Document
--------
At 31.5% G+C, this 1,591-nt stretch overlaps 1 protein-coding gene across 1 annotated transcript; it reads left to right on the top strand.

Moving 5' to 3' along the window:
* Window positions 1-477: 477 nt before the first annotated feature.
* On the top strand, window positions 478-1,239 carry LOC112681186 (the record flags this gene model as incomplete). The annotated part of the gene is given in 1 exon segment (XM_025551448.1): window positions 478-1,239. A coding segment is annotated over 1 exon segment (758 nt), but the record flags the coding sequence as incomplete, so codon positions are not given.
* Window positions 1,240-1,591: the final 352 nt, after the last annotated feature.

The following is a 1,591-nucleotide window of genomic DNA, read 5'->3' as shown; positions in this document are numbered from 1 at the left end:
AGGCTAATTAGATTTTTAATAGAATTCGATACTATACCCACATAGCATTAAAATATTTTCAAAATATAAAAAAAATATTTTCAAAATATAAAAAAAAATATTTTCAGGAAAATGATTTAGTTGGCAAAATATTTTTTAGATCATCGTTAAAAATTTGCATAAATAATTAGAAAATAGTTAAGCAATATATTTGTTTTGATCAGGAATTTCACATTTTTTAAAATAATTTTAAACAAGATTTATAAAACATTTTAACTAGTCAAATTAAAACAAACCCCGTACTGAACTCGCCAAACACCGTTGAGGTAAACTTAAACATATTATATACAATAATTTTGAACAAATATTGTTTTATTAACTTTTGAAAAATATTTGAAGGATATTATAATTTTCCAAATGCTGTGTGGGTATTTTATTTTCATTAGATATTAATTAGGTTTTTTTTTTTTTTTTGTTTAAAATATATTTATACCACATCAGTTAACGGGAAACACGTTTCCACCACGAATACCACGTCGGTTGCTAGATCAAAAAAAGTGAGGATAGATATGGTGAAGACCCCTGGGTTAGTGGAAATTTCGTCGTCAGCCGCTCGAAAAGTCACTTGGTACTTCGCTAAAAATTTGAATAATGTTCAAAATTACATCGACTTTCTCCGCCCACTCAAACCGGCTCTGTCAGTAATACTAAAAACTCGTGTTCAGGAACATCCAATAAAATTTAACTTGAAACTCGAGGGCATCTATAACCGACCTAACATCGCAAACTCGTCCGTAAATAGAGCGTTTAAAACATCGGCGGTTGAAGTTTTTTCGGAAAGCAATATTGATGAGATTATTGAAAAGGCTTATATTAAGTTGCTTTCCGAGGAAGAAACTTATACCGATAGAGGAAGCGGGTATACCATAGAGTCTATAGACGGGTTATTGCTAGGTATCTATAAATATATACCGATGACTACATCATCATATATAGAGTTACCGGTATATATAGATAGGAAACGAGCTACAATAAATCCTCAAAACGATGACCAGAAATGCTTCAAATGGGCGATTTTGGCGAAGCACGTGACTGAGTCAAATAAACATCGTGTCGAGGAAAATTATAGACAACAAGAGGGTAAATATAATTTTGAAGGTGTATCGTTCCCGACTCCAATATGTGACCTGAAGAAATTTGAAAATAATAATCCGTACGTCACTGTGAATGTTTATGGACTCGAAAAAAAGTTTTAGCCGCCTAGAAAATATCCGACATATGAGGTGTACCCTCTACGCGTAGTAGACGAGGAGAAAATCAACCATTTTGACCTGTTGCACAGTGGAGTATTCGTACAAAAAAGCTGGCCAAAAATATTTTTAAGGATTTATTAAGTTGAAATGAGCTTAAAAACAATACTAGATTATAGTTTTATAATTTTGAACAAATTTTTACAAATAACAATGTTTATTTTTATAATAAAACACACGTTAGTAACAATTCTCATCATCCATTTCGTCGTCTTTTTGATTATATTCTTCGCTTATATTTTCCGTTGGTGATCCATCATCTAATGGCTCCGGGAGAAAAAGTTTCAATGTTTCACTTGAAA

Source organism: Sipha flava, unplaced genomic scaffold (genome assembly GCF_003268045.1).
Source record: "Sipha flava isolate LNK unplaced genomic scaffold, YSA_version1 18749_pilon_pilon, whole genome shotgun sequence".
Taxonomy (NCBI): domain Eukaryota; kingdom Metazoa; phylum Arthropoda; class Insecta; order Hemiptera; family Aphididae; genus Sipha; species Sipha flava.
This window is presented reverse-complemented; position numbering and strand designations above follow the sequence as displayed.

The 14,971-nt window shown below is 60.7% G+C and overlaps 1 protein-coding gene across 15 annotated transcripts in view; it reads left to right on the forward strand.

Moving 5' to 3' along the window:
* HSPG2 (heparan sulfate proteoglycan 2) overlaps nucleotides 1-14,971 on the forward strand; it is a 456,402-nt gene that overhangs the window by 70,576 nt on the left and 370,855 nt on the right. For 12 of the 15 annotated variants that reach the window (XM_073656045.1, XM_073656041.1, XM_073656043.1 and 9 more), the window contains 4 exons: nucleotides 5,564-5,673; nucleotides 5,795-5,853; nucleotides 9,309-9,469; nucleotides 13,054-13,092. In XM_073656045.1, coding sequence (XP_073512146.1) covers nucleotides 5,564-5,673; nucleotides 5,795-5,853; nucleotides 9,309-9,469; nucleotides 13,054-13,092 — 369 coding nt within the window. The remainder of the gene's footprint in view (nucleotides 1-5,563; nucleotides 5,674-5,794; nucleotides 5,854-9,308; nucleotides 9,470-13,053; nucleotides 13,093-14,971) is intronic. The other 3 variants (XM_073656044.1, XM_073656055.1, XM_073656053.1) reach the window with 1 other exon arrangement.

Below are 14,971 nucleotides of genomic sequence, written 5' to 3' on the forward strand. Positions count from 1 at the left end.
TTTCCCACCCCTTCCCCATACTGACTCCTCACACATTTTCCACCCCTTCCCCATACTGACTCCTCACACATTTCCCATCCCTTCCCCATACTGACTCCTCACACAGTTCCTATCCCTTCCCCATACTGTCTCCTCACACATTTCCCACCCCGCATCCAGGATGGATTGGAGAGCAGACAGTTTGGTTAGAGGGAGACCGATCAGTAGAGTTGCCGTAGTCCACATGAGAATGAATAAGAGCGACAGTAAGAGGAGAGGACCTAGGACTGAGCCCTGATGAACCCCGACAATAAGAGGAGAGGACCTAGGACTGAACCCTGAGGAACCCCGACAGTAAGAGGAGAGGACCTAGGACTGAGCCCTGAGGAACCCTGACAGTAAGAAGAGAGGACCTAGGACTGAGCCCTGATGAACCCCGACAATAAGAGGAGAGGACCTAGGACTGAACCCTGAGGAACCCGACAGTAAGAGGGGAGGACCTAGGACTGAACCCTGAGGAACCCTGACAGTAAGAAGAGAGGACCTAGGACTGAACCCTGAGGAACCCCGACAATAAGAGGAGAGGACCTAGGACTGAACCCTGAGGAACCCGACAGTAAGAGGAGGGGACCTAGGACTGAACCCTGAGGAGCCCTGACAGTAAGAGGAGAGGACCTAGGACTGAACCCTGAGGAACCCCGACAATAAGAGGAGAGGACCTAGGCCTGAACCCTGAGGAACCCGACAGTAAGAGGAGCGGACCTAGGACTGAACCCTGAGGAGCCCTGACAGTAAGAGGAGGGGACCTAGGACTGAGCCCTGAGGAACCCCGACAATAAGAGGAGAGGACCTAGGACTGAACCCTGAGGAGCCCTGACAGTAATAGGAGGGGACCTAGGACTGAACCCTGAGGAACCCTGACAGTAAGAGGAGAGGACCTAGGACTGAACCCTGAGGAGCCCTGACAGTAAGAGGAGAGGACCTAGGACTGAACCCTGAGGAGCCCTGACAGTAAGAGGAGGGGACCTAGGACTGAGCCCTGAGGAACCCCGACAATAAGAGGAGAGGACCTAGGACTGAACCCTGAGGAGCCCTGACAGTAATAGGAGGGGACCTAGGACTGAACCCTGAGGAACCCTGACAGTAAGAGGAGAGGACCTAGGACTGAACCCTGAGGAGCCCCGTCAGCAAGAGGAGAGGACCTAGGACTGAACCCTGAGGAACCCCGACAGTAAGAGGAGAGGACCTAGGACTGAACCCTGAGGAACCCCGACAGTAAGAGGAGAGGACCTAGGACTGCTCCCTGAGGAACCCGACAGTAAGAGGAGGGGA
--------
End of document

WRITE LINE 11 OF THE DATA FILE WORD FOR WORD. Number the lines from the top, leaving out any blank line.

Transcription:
This window is presented reverse-complemented; position numbering and strand designations above follow the sequence as displayed.